Archive for the ‘governor scott walker’ Category

Democratic Assemblyman Gordon Hintz pointed and exploded at female Conservative Michelle Litjens saying, “you’re dead” … there was also an f-bomb in there somewhere. She was completely taken off guard and continues to tell Bill Hemmer how, “She was shaken up.” For more, log onto http://www.foxnewsinsider.com.

Wisconsin. Ohio. Michigan. New Jersey. New York. Budget-battle showdowns are coming soon to a statehouse near you.

Thousands of angry school teachers, union members, and their sympathizers have descended on capitals to fight against reducing pay and benefits for public employees. The protesters are up against a new crop of governors who are hell-bent on spending cuts to deal with deficits that may rise to combined $125 billion in the next fiscal year.

Gov. Andrew Cuomo (D-N.Y.) is looking for public employees to pay $500 million towards benefits they’re currently receiving for free.

New Jersey’s Chris Christie is proposing public employees pick up 30 percent of their health care premiums. Wisconsin’s Scott Walker wants public employees to pay at least 13 percent of their health care premiums. And he wants state workers to start contributing to their retirements for the first time.

This new found fiscal discipline comes after a virtually unchecked binge over the past 10 years during which state expenditures exploded by more than 80 percent in inflation-adjusted dollars, including big bumps in overall worker compensation.

The most controversial aspect of the budget battles deals with public-sector unions and collective bargaining. Wisconsin’s Walker and others argue that the current process is inherently stacked against taxpayers because the government isn’t spending its own money like companies in the private sector do. What’s more, taxpayers have no way of opting out of any agreement that’s reached. In the private sector, consumers can always take their business elsewhere. That’s the basic reason why progressives such as Franklin Roosevelt and labor legend George Meany were against unions for government workers.

In a world of super-tight budgets, it’s a foregone conclusion that public-sector workers are going to have to give back compensation. Public school teachers make up the bulk of government employees in every state in the country and they already make 35 percent more in straight salary than their private-school counterparts. There’s also a growing gap between what they get toward retirement and what private-sector professionals receive.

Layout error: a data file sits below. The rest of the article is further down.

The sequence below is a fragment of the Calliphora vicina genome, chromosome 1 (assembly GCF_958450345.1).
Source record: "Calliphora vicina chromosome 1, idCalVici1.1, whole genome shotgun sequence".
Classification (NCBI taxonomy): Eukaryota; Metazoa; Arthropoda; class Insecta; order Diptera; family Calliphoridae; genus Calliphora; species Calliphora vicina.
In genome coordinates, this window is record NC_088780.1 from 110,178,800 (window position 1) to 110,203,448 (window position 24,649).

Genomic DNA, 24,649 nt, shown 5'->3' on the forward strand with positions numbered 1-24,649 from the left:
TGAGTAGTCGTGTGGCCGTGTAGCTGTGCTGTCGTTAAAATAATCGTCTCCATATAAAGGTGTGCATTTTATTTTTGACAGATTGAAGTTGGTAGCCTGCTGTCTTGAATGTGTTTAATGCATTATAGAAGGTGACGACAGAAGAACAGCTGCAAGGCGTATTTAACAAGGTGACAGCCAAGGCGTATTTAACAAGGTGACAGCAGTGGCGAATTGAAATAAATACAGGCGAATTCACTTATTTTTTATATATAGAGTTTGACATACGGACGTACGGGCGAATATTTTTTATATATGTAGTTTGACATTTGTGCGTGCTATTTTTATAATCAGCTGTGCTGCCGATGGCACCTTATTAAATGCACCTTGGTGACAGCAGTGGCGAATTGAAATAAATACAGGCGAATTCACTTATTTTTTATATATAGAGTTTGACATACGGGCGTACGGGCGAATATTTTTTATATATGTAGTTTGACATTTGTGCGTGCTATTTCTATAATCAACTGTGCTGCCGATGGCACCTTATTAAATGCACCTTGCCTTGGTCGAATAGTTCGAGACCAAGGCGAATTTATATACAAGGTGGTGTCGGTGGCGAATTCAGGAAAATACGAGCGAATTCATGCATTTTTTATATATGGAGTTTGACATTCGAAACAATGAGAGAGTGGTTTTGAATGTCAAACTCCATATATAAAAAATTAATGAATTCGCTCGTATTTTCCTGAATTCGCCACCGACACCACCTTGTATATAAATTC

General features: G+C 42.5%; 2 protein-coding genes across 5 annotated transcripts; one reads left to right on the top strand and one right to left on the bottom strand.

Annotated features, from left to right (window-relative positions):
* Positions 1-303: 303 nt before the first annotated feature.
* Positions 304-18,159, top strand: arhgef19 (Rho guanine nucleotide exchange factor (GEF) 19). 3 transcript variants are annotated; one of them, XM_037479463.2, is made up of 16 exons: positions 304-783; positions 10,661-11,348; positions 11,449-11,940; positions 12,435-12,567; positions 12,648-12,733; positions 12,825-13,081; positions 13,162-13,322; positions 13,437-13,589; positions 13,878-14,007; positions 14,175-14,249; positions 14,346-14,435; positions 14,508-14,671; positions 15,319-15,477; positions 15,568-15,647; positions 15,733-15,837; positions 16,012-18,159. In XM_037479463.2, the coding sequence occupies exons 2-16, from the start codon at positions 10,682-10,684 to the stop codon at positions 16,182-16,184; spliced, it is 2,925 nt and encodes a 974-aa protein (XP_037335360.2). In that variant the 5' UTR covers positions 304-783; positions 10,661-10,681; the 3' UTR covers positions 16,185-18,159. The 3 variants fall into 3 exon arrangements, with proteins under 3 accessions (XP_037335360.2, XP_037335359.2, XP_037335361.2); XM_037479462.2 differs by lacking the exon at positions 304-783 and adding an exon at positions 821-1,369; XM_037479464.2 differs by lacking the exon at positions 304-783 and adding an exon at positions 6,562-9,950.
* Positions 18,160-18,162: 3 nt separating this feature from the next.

Teacher union leaders in Wisconsin and elsewhere now say that educators are willing to accept less compensation – just as long as nobody cuts the union out of the deal-making. Whatever the fate of public employee unions in this, the winter of our discontent, there’s no question that teachers and other state workers are going to have to get used to making less.

That’s not a total fix, much less a revolution, but it counts as real progress in a country where every state government has spent itself to the brink of bankruptcy.

There is a need to muzzle the public sector unions. They take a share of the taxpayer funds allocated to pay for public services, and then use a large part of those funds to elect the people they are supposed to “bargain with” in order o receive more of the taxpayers money. The best solution would be a federal “right to work” law that would make joining and paying dues to a union totally optional with none of that “agency fee” nonsense. Or for that matter stringent by the NRLB of the “Beck rights” found in the landmark decision Communication Workers v. Beck. Of course Obummer has appointed a guy to head the NLRB that doesn’t even believe. in the right to secret ballot, he wants his gooion friends thugs to know who voted against them. For “appropriate” reeducation no doubt.

There was a time when public service was considered a noble but lower paid calling. While benefits in the public sector were always good, public servants historically could expect to trade some level of wages in exchange for job stability. No more. Today, public sector union workers earn more than their private sector counterparts, they have far more job stability, and their benefits and pensions far outshine the average in the private sector. Looking specifically at Wisconsin, for instance, the “average Milwaukee Public School teacher will be receiving $100,005 in compensation this year – $56,500 of that is in salary, and a whopping $43,505 is in benefits.” Note that a teacher’s salary only covers a little over 9 months of employment. When adjusted for that, “teachers are among some of the most highly compensated employees in the state.” And as far as quality for the tax payer dollars spent, it is notable that, according to Juan Williams on Fox News Sunday today, the reading test scores for black children in Milwaukee are the lowest in the country.